BLOOMINGTON, Ind. (AP) – Education officials thought more Indiana high school students would apply for college if applications fees were waived for one week each year, but some colleges say last year's initiative was misguided and caused problems.

Enrollment officials across the state said their staffs wasted hundreds of hours sorting through applications, many of them incomplete, and trying to follow up with students who had no intention of attending college, The Herald-Times of Bloomington reported.

Indiana University officials said the free week cost the school more than $300,000.

"Any time you start up a new program, you are going to have unintended consequences," said Elizabeth Crouch, spokeswoman for Learn More Indiana, an Indiana Higher Education Commission partner. "We have had many, many conversations with the schools, and we've gotten good input about how to move forward."

The Indiana Higher Education Commission launched its "College Go!" initiative late last summer to get more Indiana high school seniors applying to Indiana colleges and universities. During one week in October, students could apply to state colleges and universities for free. Many schools charge around $50 to apply.

Record numbers of students applied to Indiana colleges, Crouch said.

University officials don't dispute the numbers or object to the program's goals.

"It was well-intentioned but misguided," said Roger Thompson, who was Indiana University's vice provost for enrollment management before resigning this month to take a similar position at the University of Oregon.

Many applications were never completed, and others were from students who clearly would not be admissible to IU, Thompson said. The school will not waive application fees this year.

"Unfortunately, College Go! week quickly became synonymous with free applications," said Pamela Horne, dean of admissions at Purdue University. "We normally receive around 10,000 applications from Indiana students each year at $50 an application. If everyone just waits until College Go! week to apply – you do the math."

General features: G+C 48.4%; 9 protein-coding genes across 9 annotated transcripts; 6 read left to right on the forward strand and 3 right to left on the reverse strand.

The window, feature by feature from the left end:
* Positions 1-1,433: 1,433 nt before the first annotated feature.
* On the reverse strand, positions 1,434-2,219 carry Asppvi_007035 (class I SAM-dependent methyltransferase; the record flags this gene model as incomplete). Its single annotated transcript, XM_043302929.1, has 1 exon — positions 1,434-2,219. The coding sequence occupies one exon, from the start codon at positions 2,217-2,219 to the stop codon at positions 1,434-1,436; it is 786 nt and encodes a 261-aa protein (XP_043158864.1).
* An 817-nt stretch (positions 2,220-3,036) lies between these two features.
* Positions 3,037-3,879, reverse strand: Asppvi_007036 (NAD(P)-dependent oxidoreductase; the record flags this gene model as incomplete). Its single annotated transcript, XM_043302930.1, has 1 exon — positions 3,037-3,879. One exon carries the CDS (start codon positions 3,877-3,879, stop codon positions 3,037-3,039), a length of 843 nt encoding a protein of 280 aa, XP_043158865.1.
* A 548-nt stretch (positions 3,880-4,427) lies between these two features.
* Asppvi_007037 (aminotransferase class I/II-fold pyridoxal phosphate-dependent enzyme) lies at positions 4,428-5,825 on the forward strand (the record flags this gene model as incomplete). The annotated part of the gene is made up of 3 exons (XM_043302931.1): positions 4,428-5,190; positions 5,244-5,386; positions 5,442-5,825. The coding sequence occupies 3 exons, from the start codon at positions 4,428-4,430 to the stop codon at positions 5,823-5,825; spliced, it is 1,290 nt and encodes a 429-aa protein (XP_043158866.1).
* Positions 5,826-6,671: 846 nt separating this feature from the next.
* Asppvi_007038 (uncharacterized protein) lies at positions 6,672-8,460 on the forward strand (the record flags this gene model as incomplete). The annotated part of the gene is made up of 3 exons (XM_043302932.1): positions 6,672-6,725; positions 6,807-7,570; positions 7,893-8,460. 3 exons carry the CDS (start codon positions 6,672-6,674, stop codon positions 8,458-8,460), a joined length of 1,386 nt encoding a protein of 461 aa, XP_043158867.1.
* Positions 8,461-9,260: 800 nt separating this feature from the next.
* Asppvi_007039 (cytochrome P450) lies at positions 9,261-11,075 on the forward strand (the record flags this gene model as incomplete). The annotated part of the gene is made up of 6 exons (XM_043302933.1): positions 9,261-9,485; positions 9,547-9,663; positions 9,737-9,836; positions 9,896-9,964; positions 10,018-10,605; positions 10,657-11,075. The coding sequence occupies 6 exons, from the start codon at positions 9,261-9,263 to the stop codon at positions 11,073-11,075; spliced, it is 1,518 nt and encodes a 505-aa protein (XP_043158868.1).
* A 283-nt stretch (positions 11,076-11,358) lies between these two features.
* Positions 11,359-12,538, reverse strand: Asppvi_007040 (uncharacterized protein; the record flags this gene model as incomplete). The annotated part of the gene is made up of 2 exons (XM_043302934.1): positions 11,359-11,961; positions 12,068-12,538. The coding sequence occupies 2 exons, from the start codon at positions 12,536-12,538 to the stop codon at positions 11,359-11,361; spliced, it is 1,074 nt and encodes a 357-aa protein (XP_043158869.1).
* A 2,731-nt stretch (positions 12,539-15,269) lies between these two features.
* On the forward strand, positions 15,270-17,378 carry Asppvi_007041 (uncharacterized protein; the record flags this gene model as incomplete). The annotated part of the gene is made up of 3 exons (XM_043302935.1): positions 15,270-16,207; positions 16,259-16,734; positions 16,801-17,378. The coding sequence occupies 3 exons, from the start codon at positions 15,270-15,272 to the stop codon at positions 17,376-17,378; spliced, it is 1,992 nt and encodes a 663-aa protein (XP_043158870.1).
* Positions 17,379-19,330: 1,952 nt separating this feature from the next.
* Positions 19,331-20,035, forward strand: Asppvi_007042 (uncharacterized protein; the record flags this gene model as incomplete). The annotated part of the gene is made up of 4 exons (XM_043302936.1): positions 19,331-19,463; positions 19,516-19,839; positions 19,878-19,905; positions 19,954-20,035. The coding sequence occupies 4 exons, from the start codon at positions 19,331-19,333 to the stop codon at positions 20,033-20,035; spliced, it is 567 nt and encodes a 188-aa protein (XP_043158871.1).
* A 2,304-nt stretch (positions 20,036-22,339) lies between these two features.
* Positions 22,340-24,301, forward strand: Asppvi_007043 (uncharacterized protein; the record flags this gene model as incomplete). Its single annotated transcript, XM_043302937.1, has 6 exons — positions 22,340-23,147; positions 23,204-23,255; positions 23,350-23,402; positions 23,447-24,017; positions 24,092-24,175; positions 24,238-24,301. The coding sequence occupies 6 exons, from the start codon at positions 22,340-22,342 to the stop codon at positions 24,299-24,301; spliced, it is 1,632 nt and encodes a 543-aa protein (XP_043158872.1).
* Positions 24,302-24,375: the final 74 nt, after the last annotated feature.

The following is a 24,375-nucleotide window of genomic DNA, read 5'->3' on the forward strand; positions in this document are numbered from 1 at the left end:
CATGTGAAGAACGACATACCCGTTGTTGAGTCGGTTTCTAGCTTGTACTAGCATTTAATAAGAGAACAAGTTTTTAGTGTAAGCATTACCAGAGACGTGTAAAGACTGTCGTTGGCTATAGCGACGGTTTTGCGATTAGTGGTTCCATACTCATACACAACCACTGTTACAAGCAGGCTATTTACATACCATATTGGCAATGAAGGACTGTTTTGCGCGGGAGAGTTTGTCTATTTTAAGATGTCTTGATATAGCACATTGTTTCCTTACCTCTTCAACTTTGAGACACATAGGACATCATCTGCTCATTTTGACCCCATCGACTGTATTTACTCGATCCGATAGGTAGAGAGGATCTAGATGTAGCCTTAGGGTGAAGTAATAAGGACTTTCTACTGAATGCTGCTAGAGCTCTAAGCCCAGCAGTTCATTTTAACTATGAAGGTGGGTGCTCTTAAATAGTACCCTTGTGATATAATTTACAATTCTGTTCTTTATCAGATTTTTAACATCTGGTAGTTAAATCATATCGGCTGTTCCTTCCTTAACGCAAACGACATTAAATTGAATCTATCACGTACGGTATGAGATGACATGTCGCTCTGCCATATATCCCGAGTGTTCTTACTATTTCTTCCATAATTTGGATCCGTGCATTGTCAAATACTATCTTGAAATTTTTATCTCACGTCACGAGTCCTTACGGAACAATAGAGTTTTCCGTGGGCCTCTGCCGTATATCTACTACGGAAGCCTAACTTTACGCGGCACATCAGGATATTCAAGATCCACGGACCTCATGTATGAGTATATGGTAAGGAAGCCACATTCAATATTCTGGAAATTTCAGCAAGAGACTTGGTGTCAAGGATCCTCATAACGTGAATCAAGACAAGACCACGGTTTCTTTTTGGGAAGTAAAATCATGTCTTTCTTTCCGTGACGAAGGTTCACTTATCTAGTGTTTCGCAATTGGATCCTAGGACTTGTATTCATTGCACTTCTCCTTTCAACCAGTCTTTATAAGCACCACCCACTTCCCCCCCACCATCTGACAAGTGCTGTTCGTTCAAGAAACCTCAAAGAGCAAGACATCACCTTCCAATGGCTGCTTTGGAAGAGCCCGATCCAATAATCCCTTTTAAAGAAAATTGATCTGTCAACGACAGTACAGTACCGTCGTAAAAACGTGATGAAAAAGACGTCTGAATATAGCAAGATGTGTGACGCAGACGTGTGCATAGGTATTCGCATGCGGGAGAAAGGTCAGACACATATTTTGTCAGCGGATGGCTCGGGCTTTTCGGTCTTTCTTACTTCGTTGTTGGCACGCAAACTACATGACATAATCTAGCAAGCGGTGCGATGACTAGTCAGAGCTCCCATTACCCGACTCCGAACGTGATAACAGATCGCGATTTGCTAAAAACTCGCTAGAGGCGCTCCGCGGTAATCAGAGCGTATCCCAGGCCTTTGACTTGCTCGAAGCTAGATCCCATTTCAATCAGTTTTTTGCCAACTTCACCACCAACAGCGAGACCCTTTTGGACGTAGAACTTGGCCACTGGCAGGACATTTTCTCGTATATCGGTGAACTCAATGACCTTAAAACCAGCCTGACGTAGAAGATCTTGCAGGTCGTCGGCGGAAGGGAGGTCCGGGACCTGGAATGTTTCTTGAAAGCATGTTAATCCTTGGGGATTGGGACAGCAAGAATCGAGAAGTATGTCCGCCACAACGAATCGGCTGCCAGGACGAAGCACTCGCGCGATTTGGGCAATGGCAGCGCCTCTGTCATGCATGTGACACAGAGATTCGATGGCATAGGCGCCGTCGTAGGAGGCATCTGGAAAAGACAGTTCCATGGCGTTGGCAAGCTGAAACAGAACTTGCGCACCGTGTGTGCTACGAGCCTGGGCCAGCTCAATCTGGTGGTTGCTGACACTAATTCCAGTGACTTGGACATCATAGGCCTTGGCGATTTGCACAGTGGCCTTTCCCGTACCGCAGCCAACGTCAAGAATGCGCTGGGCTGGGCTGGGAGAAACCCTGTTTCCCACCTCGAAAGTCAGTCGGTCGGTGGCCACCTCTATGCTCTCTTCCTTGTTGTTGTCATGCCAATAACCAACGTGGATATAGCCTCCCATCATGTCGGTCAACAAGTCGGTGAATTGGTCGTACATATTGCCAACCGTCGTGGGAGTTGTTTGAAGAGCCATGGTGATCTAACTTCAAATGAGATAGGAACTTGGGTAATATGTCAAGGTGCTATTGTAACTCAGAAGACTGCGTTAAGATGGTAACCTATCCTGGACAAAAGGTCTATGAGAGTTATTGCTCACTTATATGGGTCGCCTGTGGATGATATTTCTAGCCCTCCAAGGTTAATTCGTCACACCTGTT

Filling out a college application – typically online – starts the application process and creates a virtual file for a high school student. It also launches various contact and follow-up procedures at most schools, but a full application is not complete until high school transcripts and SAT or ACT scores are added.

Students at many Indiana high schools were simply instructed to fill out college admission applications as a class project. So it was difficult for universities to predict who was serious about attending college.

"It's very difficult to judge a student's interest in Indiana if they were in a high school class that said 'apply to five schools by the end of the class period,'" Thompson said.

But college admissions coordinator Terry Henry at Ben Davis High School in Indianapolis said College Go! week opened doors for students.

"From where I sit, I saw students who would have never dreamed of applying to college fill out applications, and follow up," he said.

Crouch acknowledged the complaints about the program and said changes will be made. College Go! week will be earlier this year, from Sept. 20-24, and officials will not be pressuring colleges to waive application fees as hard as they did last year.

IU spokesman Larry MacIntyre said the school can't afford another free application week.

"When you have one group of students who applied early and paid the fee, and then they turn around and see another group of students get to apply for free, they say, 'Hey, that isn't fair.' And it isn't," he said. "It put us in a tough situation."

OHIO STATE: 13 cited since Columbus texting ban started in May

COLUMBUS, Ohio (AP) – In the roughly seven weeks since a texting-while-driving ban began in Ohio's capital city, officers have ticketed 13 motorists for allegedly violating the ban.

In five of the cases in Columbus, the drivers were ticketed only for texting; one case was dismissed. In the others cases, the motorists were pulled over for another alleged offense, such as failure to control or drunken driving.

The ban prohibits typing and reading text messages or e-mail and using the Internet while driving, including while stopped at a red light or stop sign. Dialing a number is not illegal.

Those pleading guilty pay a $50 fee. If found guilty, fines can be up to $150.